SEC extends conditional relief and issues disclosure guidance
FINANCIAL REPORTING INSIGHTS |
(Updated April 8, 2020)
Due to the effects of the coronavirus on U.S.-listed companies located, or with operations, in affected areas, the SEC has extended its conditional regulatory relief to address compliance issues with respect to certain federal securities laws. The SEC’s March 25, 2020 Order provides, subject to certain conditions, publicly traded companies an additional 45 days to file certain disclosure reports, such as Exchange Act annual and quarterly reports (e.g., Forms 10-K, 10-Q, 11-K), that would have been due between March 1 and July 1, 2020. Among other conditions, companies must furnish a Form 8-K by the later of March 16 or the original reporting deadline to convey, among other matters, why the relief is needed in their particular circumstances. In addition, the Order includes certain exemptions from proxy delivery requirements, the application of which should be discussed with SEC legal counsel. Further information regarding the application of the March 25, 2020 Order to the filing of Form 10-K Part III information is available in Question 104.18 of the SEC’s Exchange Act Forms Compliance and Disclosure Interpretations.
On March 25, 2020, the SEC Division of Corporation Finance also issued Disclosure Guidance: Topic No. 9, Coronavirus (COVID-19), to provide the staff’s current views regarding disclosure and other securities law obligations companies should consider with respect to COVID-19 and related business and market disruptions. The guidance states that disclosure about the evolving effects of COVID-19 and related risks, including how the company and management are responding to them, should be specific to a company’s situation. The guidance encourages timely reporting while recognizing that it may be difficult to assess or predict with precision the broad effects of COVID-19 on industries or individual companies.
In light of their disclosure obligations, companies are advised to take steps to prevent their directors, officers and other corporate insiders from initiating securities transactions until investors have been appropriately informed about such risks. When companies disclose material information related to the effects of the coronavirus, they are reminded to avoid selective disclosures and to disseminate such information broadly. A company may need to update previous disclosures to the extent that the information becomes materially inaccurate.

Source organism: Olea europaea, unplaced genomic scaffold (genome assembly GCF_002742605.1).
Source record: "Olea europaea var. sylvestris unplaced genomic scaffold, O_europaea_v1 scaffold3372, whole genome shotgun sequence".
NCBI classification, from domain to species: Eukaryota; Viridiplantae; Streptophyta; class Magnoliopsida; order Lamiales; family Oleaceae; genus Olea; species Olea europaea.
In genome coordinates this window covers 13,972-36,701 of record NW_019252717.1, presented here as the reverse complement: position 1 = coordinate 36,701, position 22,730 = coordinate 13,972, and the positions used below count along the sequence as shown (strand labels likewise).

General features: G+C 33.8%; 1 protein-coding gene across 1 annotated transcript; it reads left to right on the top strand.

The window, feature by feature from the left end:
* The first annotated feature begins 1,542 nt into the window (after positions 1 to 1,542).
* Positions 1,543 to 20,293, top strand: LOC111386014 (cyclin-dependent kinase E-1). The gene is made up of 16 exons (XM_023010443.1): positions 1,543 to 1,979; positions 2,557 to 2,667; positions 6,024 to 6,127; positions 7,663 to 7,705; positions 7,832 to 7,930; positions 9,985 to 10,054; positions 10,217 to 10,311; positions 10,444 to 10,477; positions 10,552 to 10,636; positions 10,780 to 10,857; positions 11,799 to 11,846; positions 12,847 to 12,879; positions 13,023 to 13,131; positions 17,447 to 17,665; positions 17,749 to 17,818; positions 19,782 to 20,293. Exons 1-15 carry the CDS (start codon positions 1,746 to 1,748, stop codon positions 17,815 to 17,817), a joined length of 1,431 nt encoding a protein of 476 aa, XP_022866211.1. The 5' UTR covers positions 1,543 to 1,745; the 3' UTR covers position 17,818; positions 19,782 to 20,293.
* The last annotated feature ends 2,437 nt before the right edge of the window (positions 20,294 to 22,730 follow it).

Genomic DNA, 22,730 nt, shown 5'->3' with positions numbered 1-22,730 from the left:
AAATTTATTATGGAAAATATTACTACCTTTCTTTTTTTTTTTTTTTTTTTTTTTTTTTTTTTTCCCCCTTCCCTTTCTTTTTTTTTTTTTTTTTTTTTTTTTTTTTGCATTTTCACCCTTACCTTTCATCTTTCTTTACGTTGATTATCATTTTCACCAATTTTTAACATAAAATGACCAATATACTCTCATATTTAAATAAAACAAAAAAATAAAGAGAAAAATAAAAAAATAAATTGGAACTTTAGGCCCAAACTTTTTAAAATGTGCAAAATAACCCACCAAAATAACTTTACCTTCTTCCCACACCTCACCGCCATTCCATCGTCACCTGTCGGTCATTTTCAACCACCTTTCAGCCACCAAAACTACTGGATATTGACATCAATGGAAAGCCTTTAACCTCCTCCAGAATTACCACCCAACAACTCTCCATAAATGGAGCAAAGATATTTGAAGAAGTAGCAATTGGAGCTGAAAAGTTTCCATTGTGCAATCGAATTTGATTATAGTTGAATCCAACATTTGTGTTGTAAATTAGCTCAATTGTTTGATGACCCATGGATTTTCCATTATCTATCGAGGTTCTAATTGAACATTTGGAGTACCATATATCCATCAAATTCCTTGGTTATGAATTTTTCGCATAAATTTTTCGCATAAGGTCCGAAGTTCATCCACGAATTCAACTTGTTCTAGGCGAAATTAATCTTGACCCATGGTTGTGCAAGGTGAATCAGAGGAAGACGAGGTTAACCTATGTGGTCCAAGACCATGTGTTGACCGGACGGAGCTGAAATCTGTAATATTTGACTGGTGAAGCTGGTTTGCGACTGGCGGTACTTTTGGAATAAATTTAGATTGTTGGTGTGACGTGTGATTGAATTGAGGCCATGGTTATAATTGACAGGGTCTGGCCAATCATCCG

The SEC reminds registrants that the impact of COVID-19 on business may present a number of novel or complex accounting issues that take time to resolve. Companies are advised to proactively address financial reporting matters earlier than usual and, as necessary, consult with experts promptly so that reporting remains as timely as possible, as well as complete and accurate.
If a company presents a non-GAAP financial measure or performance metric to adjust for or explain the impact of COVID-19, such presentations should be in accordance with Regulation S-K, Regulation G and the recent Commission Guidance on Management’s Discussion and Analysis of Financial Condition and Results of Operations. The guidance in Topic No. 9 addresses certain circumstances in which it may be permissible to reconcile, and provide appropriate disclosures related to, a non-GAAP financial measure to preliminary GAAP results that either include provisional amounts based on a reasonable estimate, or a range of reasonably estimable GAAP results. However, where GAAP financial statements are required, such as in filings on Form 10-K or 10-Q, companies should reconcile to GAAP results and not include provisional amounts or a range of estimated results.
Companies requiring additional or different assistance in their efforts to comply with the requirements of the federal securities laws are encouraged to contact SEC staff. The staff will address issues on a case-by-case basis in light of their fact-specific nature. Further information regarding the SEC’s response to COVID-19 and the related effects on the securities markets is available on the SEC’s website.